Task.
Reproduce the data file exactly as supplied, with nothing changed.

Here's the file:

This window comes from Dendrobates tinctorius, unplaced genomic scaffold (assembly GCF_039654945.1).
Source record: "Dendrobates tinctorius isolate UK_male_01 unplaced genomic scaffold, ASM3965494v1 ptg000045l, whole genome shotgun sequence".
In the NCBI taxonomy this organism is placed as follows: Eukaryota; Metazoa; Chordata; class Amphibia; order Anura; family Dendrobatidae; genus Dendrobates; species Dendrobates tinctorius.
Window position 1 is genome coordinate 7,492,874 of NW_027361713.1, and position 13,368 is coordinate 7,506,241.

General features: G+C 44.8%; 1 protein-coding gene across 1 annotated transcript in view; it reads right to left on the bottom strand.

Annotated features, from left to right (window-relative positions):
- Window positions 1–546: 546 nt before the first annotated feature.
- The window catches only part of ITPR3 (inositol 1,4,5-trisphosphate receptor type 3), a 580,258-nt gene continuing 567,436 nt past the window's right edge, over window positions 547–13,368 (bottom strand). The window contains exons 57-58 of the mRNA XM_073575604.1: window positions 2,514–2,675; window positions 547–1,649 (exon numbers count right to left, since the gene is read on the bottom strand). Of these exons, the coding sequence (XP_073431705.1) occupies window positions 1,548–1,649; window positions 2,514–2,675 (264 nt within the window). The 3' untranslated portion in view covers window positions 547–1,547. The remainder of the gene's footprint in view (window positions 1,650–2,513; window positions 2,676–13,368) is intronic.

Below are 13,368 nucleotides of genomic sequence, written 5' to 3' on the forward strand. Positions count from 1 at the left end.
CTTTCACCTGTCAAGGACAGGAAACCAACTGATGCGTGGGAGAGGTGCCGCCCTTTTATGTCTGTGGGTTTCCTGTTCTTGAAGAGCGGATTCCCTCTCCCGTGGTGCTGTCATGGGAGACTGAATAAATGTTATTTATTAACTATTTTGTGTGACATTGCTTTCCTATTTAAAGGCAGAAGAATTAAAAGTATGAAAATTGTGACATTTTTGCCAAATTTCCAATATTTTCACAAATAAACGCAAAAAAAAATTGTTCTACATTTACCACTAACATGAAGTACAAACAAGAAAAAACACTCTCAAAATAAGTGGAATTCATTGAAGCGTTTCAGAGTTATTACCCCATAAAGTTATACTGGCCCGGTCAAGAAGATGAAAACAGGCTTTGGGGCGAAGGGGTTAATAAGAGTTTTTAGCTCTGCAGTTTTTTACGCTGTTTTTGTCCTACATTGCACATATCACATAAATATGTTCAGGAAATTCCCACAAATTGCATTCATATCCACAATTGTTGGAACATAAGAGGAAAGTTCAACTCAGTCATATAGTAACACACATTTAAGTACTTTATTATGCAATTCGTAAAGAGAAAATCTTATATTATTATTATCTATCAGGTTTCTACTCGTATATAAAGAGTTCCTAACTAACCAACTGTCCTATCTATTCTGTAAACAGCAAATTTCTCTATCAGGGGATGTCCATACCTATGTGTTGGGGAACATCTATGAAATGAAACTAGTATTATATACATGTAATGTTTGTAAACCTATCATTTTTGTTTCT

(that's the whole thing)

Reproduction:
This window comes from Dendrobates tinctorius, unplaced genomic scaffold (assembly GCF_039654945.1).
Source record: "Dendrobates tinctorius isolate UK_male_01 unplaced genomic scaffold, ASM3965494v1 ptg000045l, whole genome shotgun sequence".
In the NCBI taxonomy this organism is placed as follows: Eukaryota; Metazoa; Chordata; class Amphibia; order Anura; family Dendrobatidae; genus Dendrobates; species Dendrobates tinctorius.
Window position 1 is genome coordinate 7,492,874 of NW_027361713.1, and position 13,368 is coordinate 7,506,241.

General features: G+C 44.8%; 1 protein-coding gene across 1 annotated transcript in view; it reads right to left on the bottom strand.

Annotated features, from left to right (window-relative positions):
- Window positions 1–546: 546 nt before the first annotated feature.
- The window catches only part of ITPR3 (inositol 1,4,5-trisphosphate receptor type 3), a 580,258-nt gene continuing 567,436 nt past the window's right edge, over window positions 547–13,368 (bottom strand). The window contains exons 57-58 of the mRNA XM_073575604.1: window positions 2,514–2,675; window positions 547–1,649 (exon numbers count right to left, since the gene is read on the bottom strand). Of these exons, the coding sequence (XP_073431705.1) occupies window positions 1,548–1,649; window positions 2,514–2,675 (264 nt within the window). The 3' untranslated portion in view covers window positions 547–1,547. The remainder of the gene's footprint in view (window positions 1,650–2,513; window positions 2,676–13,368) is intronic.

Below are 13,368 nucleotides of genomic sequence, written 5' to 3' on the forward strand. Positions count from 1 at the left end.
CTTTCACCTGTCAAGGACAGGAAACCAACTGATGCGTGGGAGAGGTGCCGCCCTTTTATGTCTGTGGGTTTCCTGTTCTTGAAGAGCGGATTCCCTCTCCCGTGGTGCTGTCATGGGAGACTGAATAAATGTTATTTATTAACTATTTTGTGTGACATTGCTTTCCTATTTAAAGGCAGAAGAATTAAAAGTATGAAAATTGTGACATTTTTGCCAAATTTCCAATATTTTCACAAATAAACGCAAAAAAAAATTGTTCTACATTTACCACTAACATGAAGTACAAACAAGAAAAAACACTCTCAAAATAAGTGGAATTCATTGAAGCGTTTCAGAGTTATTACCCCATAAAGTTATACTGGCCCGGTCAAGAAGATGAAAACAGGCTTTGGGGCGAAGGGGTTAATAAGAGTTTTTAGCTCTGCAGTTTTTTACGCTGTTTTTGTCCTACATTGCACATATCACATAAATATGTTCAGGAAATTCCCACAAATTGCATTCATATCCACAATTGTTGGAACATAAGAGGAAAGTTCAACTCAGTCATATAGTAACACACATTTAAGTACTTTATTATGCAATTCGTAAAGAGAAAATCTTATATTATTATTATCTATCAGGTTTCTACTCGTATATAAAGAGTTCCTAACTAACCAACTGTCCTATCTATTCTGTAAACAGCAAATTTCTCTATCAGGGGATGTCCATACCTATGTGTTGGGGAACATCTATGAAATGAAACTAGTATTATATACATGTAATGTTTGTAAACCTATCATTTTTGTTTCT